Dissidents international: During the 1970s, Bayard became increasingly active with the International Rescue Committee, a leading advocate for asylum seekers, refugees, and political dissidents. He got to know political refugees from across the geographic and ideological spectrum. He believed that the United States, as a beacon of freedom and a participant in triggering refugee flows, had a special responsibility toward those whose lives had been turned upside down by war and persecution. He once said, “If our government lacks compassion for these dispossessed human beings, it is difficult to believe that the same government can have much compassion for America’s Black minority, or for America’s poor.” Bayard was also an active member of Freedom House, which he used as a base for fact-finding missions to South Africa and post-apartheid Zimbabwe as well as for campaigns to free jailed Soviet dissidents and support the new Solidarity trade union in Poland.

Bayard was a resolute supporter of Israel, a position that put him at odds with both his own pacifist principles and left-wing activists who regarded the Palestine Liberation Organization a legitimate liberation movement. Even before the Six-Day War, some outspoken Black Americans, most notably Malcolm X, gave vocal support to armed Palestinian groups. But Bayard laid the problems of the Middle East squarely at the feet of the monarchs and dictators who brutalized the Arab people—he referred to some of them as “proto-fascist”—and who resented Israel as the region’s lone democracy and, thus, a living rebuke to their own despotic regimes. After the UN General Assembly adopted the notorious “Zionism Is Racism” resolution in 1975, Bayard organized a committee of Black leaders to support the Jewish state.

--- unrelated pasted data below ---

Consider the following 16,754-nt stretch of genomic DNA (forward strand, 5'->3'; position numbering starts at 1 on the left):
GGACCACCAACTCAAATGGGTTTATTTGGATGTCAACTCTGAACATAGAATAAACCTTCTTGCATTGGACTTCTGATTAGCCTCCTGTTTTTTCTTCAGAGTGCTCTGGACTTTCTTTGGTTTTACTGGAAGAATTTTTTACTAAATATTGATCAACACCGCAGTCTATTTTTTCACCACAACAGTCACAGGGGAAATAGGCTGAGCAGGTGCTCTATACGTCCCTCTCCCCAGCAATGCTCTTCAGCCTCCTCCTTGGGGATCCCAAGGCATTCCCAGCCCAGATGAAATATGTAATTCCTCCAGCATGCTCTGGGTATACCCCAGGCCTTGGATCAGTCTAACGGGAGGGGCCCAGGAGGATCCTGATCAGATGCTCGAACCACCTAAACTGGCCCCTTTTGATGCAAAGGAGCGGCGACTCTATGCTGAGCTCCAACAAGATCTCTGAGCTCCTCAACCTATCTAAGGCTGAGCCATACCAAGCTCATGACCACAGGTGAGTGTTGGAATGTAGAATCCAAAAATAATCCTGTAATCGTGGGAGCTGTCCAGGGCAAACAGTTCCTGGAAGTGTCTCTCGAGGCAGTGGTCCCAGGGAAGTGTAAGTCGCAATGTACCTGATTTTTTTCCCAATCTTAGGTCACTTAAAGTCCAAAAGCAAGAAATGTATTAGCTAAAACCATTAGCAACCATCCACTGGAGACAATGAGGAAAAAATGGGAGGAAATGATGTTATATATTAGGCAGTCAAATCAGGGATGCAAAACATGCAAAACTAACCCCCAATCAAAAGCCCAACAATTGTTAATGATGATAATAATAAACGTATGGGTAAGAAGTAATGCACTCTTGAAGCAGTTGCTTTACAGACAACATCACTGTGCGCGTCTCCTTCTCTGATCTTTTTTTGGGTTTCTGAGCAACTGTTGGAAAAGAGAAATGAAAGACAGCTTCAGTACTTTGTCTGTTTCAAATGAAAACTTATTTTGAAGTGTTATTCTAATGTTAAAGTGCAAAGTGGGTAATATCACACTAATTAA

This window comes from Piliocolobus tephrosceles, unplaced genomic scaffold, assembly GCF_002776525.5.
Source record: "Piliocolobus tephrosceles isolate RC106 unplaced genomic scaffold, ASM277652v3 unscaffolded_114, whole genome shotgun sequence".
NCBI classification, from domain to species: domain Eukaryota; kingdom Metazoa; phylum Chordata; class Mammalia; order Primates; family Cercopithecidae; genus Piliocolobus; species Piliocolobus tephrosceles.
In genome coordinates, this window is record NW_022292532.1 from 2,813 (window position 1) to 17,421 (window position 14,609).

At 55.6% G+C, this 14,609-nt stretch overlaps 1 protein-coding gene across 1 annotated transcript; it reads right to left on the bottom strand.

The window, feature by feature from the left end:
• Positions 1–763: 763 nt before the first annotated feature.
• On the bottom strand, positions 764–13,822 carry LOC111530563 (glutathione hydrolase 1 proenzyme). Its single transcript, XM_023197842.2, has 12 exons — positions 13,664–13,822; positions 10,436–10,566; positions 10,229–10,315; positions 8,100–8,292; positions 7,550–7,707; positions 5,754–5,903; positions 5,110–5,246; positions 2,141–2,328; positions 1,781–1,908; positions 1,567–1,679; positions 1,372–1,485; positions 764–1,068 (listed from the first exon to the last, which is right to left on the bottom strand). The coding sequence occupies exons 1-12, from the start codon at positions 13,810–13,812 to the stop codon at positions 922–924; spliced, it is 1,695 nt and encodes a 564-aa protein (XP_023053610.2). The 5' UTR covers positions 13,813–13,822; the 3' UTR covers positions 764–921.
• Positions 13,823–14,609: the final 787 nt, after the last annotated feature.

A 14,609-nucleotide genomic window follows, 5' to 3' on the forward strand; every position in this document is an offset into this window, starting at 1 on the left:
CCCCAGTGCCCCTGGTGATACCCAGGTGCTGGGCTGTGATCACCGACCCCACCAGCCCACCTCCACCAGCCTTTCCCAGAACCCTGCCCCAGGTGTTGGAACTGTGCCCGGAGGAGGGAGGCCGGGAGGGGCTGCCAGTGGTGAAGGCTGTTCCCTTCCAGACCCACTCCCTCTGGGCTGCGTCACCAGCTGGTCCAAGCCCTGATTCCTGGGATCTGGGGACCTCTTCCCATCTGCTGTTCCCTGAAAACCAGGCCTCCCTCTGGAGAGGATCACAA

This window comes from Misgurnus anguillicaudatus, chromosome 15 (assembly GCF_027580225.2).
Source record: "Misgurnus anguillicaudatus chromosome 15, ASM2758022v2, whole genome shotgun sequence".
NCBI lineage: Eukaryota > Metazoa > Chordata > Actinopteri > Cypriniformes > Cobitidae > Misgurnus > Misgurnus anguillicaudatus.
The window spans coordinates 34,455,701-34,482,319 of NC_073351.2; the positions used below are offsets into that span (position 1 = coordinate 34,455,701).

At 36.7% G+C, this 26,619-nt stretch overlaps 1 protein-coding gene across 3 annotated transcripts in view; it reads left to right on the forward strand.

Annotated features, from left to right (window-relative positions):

Tribalism: Because of his extensive international experience, Bayard was sensitive to divisions over race, tribe, and caste everywhere. He understood that race consciousness here was inevitable as part of the Black struggle for full citizenship but was skeptical that race consciousness would contribute to material progress.

More, he was mistrustful of policies meant to divide goods along group lines; he preferred old-fashioned social democratic strategies based on the premise that economic growth lifting all boats could be accompanied by policies meant to direct benefits to those most in need.